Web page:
Local Dragon Boat Team Will Race to Fight Pancreatic Cancer This Weekend
Less than a week after Christine Edmonds and her family received the devastating news that her husband, Kevin, had pancreatic cancer, they were on a beach in the Virgin Islands. This is how Kevin was—the type to opt to live life rather than wait for it to end—and it’s why he became the inspiration for A Love for Life, the Philadelphia-based nonprofit that raises funds for pancreatic cancer research. It founded by Christine in December 2012 following her husband’s death.
Kevin’s diagnosis wasn’t Christine’s first experience with this ruthless form of cancer. The year before, she watched as her sister-in-law battled the very same disease, eventually losing a seemingly rigged fight.
“Pancreatic cancer might not be as common as, say, breast cancer, but the chances of you dying once you get it are incredibly high,” says Christine. “And, it’s incredibly difficult to test for. My husband went to the doctor six or seven times before they finally said, ‘Yes, you have pancreatic cancer, and it’s everywhere. You have about six months.’ Once you are diagnosed, there’s just no hope.”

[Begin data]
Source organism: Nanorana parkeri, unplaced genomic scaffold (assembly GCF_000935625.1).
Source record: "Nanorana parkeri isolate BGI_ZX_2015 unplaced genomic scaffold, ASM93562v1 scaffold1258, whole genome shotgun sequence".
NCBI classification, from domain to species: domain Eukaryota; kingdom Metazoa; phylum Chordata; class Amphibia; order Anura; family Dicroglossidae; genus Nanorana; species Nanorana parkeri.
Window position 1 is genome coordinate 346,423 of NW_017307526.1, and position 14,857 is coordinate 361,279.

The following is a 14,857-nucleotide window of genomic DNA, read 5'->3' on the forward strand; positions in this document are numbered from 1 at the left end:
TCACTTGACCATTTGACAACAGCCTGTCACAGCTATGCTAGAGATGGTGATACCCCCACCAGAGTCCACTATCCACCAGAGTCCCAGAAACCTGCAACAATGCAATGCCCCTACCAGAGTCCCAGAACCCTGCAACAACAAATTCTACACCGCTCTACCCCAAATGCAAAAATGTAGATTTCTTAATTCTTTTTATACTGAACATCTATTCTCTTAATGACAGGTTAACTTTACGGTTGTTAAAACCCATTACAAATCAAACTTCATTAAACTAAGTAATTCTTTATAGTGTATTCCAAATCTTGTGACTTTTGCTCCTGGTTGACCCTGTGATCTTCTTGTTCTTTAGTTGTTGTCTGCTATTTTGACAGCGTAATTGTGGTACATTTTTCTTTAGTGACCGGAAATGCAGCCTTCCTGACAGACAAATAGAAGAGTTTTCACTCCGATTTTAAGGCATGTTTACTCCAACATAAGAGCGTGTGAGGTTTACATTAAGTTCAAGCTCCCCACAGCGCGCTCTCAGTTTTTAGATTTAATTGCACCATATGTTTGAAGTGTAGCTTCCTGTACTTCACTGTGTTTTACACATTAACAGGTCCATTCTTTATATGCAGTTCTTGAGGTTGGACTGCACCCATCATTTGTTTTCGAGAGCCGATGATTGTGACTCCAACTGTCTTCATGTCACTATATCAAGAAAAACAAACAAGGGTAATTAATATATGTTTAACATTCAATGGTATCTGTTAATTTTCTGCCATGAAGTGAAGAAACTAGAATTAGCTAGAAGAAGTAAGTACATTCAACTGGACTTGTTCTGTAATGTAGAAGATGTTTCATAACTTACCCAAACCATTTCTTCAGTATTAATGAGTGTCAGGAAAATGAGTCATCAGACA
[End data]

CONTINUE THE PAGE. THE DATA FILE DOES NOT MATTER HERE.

With only a 5 percent five-year survival rate (to give you some perspective, breast cancer has a five-year survival rate of 89 percent), pancreatic cancer is the deadliest of the major cancer diseases. Despite its claim on over 33,000 lives in the U.S. each year, the funding for research remains sparse.
After Kevin’s death, 22 of his friends banded together to race in last year’s Philadelphia International Dragon Boat Festival in an effort to raise money for pancreatic cancer research. None of them had ever participated in a dragon boat race before, but that didn’t stop them from raising a hefty sum to donate to finding a cure.
This year, they’re at it again—except this time they’ve got five boats instead of one. The teams will race this Saturday, October 5th, at the Dragon Boat Festival along Boathouse Row. All the funds their team raises will go directly towards funding pancreatic cancer research at Penn Medicine, where Kevin was treated.
“I talk about Kevin a lot but, this isn’t going to help Kevin,” says Christine. “This is about your brother, your cousin, your aunt, your friend, who could die from this. We want to find a cure for them.”
You won’t be able to miss Kevin’s cheering section: The A Love for Life crew will be manning 40 tables draped in bright purple tablecloths. You can support their efforts by sponsoring the boat or ordering some swag.